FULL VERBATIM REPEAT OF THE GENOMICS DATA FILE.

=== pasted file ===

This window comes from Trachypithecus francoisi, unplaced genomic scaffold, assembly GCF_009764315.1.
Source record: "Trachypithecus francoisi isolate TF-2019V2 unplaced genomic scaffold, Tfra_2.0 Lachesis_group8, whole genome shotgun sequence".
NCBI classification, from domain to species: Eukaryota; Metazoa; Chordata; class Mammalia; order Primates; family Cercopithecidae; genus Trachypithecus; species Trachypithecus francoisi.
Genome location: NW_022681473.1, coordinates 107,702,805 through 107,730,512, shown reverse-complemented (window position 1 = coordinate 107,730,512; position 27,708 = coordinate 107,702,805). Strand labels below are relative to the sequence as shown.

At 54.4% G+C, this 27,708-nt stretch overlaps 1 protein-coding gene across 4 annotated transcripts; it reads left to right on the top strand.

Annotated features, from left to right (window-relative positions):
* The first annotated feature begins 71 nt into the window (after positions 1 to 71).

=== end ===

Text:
This window comes from Trachypithecus francoisi, unplaced genomic scaffold, assembly GCF_009764315.1.
Source record: "Trachypithecus francoisi isolate TF-2019V2 unplaced genomic scaffold, Tfra_2.0 Lachesis_group8, whole genome shotgun sequence".
NCBI classification, from domain to species: Eukaryota; Metazoa; Chordata; class Mammalia; order Primates; family Cercopithecidae; genus Trachypithecus; species Trachypithecus francoisi.
Genome location: NW_022681473.1, coordinates 107,702,805 through 107,730,512, shown reverse-complemented (window position 1 = coordinate 107,730,512; position 27,708 = coordinate 107,702,805). Strand labels below are relative to the sequence as shown.

At 54.4% G+C, this 27,708-nt stretch overlaps 1 protein-coding gene across 4 annotated transcripts; it reads left to right on the top strand.

Annotated features, from left to right (window-relative positions):
* The first annotated feature begins 71 nt into the window (after positions 1 to 71).